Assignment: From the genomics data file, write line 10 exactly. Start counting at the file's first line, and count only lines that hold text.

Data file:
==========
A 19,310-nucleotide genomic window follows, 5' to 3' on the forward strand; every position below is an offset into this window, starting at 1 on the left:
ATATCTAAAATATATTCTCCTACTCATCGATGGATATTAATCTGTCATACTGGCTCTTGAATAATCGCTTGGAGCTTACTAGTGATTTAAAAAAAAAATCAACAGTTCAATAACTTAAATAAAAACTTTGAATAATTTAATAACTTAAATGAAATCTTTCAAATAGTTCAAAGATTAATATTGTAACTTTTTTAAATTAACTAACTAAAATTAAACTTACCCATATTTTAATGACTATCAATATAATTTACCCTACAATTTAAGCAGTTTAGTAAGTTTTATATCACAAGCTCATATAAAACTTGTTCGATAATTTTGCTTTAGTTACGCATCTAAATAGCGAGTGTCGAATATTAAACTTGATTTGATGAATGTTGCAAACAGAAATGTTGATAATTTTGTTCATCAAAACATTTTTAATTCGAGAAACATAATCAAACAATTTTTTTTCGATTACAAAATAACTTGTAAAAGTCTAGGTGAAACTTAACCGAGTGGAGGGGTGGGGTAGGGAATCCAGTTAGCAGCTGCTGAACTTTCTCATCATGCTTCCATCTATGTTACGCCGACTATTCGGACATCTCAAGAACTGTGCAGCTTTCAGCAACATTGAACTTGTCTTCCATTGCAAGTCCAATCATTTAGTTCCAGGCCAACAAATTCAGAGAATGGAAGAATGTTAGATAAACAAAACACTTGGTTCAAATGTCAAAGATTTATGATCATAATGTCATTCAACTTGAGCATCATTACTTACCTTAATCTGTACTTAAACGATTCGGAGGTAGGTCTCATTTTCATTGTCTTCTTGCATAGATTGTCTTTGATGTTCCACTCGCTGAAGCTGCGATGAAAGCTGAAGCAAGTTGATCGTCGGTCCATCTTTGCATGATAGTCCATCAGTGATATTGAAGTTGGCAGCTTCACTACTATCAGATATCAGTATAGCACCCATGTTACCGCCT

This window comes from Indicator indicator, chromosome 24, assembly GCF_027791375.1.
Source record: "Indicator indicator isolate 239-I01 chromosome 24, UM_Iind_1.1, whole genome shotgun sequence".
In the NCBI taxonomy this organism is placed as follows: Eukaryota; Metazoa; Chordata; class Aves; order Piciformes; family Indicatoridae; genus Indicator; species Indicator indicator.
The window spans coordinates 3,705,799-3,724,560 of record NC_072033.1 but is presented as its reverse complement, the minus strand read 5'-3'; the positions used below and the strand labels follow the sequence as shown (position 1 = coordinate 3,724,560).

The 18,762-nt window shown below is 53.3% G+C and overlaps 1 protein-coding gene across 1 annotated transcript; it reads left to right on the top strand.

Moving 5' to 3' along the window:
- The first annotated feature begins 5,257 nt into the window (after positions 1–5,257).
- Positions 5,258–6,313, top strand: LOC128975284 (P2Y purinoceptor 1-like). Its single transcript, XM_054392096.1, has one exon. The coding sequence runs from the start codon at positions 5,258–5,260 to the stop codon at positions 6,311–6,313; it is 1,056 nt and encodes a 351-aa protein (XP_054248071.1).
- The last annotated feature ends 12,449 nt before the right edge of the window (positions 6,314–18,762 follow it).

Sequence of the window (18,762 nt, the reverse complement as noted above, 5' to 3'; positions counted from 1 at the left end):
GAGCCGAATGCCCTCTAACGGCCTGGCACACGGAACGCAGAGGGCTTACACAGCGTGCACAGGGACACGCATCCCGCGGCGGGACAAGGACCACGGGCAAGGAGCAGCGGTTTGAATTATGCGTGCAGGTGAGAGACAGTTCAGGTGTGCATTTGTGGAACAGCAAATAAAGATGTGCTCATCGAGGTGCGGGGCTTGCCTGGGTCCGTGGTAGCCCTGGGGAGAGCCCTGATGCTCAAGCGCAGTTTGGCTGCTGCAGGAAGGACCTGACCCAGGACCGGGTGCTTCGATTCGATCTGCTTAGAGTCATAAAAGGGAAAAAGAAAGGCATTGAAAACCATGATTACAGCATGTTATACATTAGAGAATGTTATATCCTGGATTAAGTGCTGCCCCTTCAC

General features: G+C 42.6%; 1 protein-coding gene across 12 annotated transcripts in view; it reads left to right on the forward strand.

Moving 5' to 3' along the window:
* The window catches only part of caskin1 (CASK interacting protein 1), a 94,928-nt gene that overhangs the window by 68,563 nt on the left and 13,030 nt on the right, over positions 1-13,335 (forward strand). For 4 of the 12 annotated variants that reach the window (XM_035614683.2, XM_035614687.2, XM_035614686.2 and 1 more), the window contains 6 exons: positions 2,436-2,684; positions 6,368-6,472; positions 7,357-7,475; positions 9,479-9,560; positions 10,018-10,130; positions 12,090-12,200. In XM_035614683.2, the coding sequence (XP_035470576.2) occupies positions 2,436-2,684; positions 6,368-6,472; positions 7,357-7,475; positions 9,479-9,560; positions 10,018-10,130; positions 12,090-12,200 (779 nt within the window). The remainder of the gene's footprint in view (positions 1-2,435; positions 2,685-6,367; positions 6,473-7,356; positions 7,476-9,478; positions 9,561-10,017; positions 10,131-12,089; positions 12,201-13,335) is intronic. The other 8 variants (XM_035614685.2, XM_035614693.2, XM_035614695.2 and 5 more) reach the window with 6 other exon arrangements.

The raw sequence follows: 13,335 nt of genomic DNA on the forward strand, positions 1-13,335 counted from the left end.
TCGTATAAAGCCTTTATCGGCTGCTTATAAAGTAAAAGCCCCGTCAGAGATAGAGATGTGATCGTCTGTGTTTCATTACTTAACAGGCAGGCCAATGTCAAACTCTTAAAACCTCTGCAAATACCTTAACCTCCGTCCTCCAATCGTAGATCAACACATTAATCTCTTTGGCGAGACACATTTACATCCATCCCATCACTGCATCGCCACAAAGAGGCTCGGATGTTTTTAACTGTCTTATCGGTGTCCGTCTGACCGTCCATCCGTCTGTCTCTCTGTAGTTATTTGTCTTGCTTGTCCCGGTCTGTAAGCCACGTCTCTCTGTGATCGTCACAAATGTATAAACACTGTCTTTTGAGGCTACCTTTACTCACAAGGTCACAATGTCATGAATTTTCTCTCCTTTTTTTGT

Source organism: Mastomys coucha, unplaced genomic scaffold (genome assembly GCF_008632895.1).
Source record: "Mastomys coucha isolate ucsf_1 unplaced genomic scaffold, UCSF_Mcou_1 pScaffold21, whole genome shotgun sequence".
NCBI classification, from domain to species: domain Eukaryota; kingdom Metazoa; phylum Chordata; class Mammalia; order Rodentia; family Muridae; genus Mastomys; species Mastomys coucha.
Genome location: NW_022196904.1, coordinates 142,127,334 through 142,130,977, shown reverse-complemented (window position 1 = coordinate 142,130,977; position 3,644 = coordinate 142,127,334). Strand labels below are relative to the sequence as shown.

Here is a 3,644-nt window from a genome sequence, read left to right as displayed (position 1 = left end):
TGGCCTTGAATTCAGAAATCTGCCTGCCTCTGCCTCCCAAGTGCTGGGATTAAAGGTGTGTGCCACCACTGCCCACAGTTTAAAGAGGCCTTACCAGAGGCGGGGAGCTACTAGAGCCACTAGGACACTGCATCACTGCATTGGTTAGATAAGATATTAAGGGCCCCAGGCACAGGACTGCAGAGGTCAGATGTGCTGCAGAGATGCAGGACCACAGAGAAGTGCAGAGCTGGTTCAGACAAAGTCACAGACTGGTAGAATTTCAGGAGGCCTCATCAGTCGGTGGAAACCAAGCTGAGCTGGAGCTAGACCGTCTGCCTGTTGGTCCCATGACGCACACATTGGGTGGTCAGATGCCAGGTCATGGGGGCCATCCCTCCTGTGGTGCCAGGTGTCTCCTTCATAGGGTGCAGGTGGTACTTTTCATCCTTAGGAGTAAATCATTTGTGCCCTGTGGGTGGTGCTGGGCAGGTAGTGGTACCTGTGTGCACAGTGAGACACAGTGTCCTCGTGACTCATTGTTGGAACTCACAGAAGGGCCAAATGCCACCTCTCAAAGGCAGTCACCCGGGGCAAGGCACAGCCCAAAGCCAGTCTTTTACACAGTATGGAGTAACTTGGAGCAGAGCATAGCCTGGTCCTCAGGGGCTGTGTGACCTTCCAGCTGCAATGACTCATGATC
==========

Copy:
- Positions 5,258–6,313, top strand: LOC128975284 (P2Y purinoceptor 1-like). Its single transcript, XM_054392096.1, has one exon. The coding sequence runs from the start codon at positions 5,258–5,260 to the stop codon at positions 6,311–6,313; it is 1,056 nt and encodes a 351-aa protein (XP_054248071.1).